Tropical Fish Keeping - Aquarium fish care and resources

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-   -   How to grow my own bunches (http://www.tropicalfishkeeping.com/beginner-planted-aquarium/how-grow-my-own-bunches-6581/)

Julie's Julies 06-19-2007 07:03 PM

How to grow my own bunches
 
I have a 10-gallon planted tank. I have an overly happy ludwigia, two very happy amazon swords, three "peace lillies" (spathiphyllum wallisii), one acorus variegatus, two dracaena sanderiana, and one mystery plant that came courtesy of a used tank I bought. I just have small, bright blue gravel for substrate; I use plantfood pellets once a month and I was adding liquid fertilizer to the water after water changes until I got a horrendous aglae bloom.

It used to have perfect water parameters until something like a red algal bloom killed my biological filter, so we are in the process of recycling the tank. Currently there are only two fish residents.

I would like to cut back the ludwigia and replant the top bunches. Is there any special technique for doing this? Where would be a good place to cut them? They're probably about 12-14 inches in length.

Also, the swords occasionally lose a leaf or two because there are just so many leaves per plant. Is it possible to reroot the leaves? If so, how?

Thanks!

jones57742 06-20-2007 11:10 AM

Julie:

I have not had experience with the 2 specific plants which you referenced but if I were to attempt the propagation the following would be "my plan of attack".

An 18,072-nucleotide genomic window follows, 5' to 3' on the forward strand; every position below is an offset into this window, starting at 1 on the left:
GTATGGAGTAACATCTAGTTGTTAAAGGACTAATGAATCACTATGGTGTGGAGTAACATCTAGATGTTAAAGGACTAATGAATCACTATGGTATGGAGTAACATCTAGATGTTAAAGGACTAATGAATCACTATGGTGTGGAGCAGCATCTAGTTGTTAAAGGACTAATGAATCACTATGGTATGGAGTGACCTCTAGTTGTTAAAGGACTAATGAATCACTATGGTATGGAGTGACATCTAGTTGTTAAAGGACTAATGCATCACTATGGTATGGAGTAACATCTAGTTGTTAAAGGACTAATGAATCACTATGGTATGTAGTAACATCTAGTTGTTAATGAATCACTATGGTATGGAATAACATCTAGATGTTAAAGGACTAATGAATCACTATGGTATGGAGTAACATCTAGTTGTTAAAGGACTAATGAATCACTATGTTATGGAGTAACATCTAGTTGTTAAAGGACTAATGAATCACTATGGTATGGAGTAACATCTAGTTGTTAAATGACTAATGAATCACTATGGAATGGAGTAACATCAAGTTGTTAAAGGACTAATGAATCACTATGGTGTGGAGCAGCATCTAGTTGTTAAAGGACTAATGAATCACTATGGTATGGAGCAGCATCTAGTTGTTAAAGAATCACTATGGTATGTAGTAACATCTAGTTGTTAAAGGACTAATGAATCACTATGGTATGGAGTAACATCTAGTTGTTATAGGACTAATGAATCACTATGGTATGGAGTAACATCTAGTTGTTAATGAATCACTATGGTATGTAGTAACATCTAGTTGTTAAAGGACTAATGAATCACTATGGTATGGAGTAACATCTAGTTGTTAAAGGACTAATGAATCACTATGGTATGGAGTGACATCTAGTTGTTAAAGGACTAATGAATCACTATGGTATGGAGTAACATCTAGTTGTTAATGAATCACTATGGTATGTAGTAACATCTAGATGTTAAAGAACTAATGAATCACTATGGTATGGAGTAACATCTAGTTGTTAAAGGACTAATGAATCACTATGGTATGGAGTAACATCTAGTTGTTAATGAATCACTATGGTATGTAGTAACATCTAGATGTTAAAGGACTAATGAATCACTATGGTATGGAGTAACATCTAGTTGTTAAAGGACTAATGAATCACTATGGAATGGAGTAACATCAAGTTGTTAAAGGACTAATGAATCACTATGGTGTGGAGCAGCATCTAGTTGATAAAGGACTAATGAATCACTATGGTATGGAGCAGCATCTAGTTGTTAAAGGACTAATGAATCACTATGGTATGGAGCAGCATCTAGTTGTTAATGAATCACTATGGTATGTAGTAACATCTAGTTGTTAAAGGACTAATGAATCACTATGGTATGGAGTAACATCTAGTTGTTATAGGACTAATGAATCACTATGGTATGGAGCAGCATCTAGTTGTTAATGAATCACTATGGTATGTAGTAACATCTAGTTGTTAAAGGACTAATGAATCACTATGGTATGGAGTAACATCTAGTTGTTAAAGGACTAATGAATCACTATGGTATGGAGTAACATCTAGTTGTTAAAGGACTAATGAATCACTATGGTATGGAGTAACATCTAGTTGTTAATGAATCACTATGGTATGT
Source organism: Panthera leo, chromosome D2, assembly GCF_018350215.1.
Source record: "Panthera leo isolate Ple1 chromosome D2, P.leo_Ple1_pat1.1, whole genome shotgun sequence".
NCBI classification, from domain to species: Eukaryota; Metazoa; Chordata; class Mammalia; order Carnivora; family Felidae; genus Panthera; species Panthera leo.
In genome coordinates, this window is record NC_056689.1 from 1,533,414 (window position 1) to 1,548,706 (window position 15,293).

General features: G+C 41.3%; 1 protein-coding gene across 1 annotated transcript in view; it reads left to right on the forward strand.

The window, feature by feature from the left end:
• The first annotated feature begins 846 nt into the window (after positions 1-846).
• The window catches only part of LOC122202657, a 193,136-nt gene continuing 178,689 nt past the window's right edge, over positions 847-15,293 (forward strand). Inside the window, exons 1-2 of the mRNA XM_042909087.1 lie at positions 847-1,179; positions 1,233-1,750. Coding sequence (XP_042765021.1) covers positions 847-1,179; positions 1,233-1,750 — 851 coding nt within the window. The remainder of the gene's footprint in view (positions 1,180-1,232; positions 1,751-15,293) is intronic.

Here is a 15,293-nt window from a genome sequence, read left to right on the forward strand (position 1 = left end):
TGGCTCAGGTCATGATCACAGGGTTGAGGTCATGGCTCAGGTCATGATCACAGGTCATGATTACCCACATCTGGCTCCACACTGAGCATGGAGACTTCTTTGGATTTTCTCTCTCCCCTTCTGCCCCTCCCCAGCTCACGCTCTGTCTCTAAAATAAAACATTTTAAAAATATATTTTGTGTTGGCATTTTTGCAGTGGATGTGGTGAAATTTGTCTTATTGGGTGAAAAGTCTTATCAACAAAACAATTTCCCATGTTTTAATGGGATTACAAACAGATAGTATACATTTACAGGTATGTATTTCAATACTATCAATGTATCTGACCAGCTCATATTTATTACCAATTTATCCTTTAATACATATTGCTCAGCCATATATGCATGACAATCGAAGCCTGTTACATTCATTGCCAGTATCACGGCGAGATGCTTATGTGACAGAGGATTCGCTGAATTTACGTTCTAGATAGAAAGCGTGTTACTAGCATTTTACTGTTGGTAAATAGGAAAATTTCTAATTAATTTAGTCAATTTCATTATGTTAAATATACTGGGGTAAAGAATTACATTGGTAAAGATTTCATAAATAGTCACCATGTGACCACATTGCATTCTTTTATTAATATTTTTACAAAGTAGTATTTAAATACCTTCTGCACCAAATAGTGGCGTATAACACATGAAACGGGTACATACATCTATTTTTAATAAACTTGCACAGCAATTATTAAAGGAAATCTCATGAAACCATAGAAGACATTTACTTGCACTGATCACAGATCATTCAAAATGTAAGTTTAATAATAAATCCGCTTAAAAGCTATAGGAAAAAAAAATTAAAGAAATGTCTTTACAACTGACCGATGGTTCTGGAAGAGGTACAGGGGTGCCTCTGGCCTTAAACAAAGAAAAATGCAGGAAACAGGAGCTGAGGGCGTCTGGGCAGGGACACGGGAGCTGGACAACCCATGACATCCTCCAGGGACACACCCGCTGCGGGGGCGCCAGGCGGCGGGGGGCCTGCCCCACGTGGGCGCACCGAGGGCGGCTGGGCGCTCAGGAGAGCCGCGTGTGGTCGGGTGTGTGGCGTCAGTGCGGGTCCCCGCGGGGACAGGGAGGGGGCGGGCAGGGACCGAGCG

The Ludwigia
Make a cut immediately above the 3rd leaf down from the new growth.
Plant the "stalks" separated in a nutrient enriched substrate.
Provide plenty of light (both duration and intensity).
Maintain a very low concentration of liquid fertilizer (for sure with iron).


Amazon Sword
Trim all leaves which display any signs of not being healthy (they will not repair themselves).

Least invasive and may not work for you (also not published in the literature but I have had some luck with it).
Trim several very healthy leaves as close to the root system as you can (hopefully getting a few roots).
Tie the "stalks" together very loosely immediately below the leaves.
Suspend the stalks and leaves approximately 3" below the water's surface.
Provide plenty of light (both duration and intensity).
Maintain a very low concentration of liquid fertilizer (for sure with iron).
Hopefully within three weeks you will have enough root mass for planting in the substrate.

Most invasive but has a significant probability of success.
Carefully extract the healthiest plant from the substrate maintaining as much of the root structure as possible.
At the base of the plant you should be able to find a good location to divide the plant into half or thirds along with the same proportion of the root structure.
Plant each in the substrate several CM apart (like 6) with only a very, very small portion of the root exposed (less than 1 CM).
Provide plenty of light (both duration and intensity).
Maintain a very low concentration of liquid fertilizer (for sure with iron).

TR

fish_4_all 06-23-2007 03:58 PM

The Ludwigia for me seems to grow best transplanted if there are some roots growing from a "node". This would the location where the leaves come out. I simply cut below the roots and remove the leaves in order to get the roots deeper in the substrate.

As for swords, I have heard oyu can cut the bulb in half once you have a good root mass and some good leaves. This has to be delicately to make sure that you get roots one both halves. The best way to do it is to wait until you see a split forming on its own then help it out on the split line. I have never tried these as most of the swords I have seen will send out runners that will form plantlets and you can start new plants that way.


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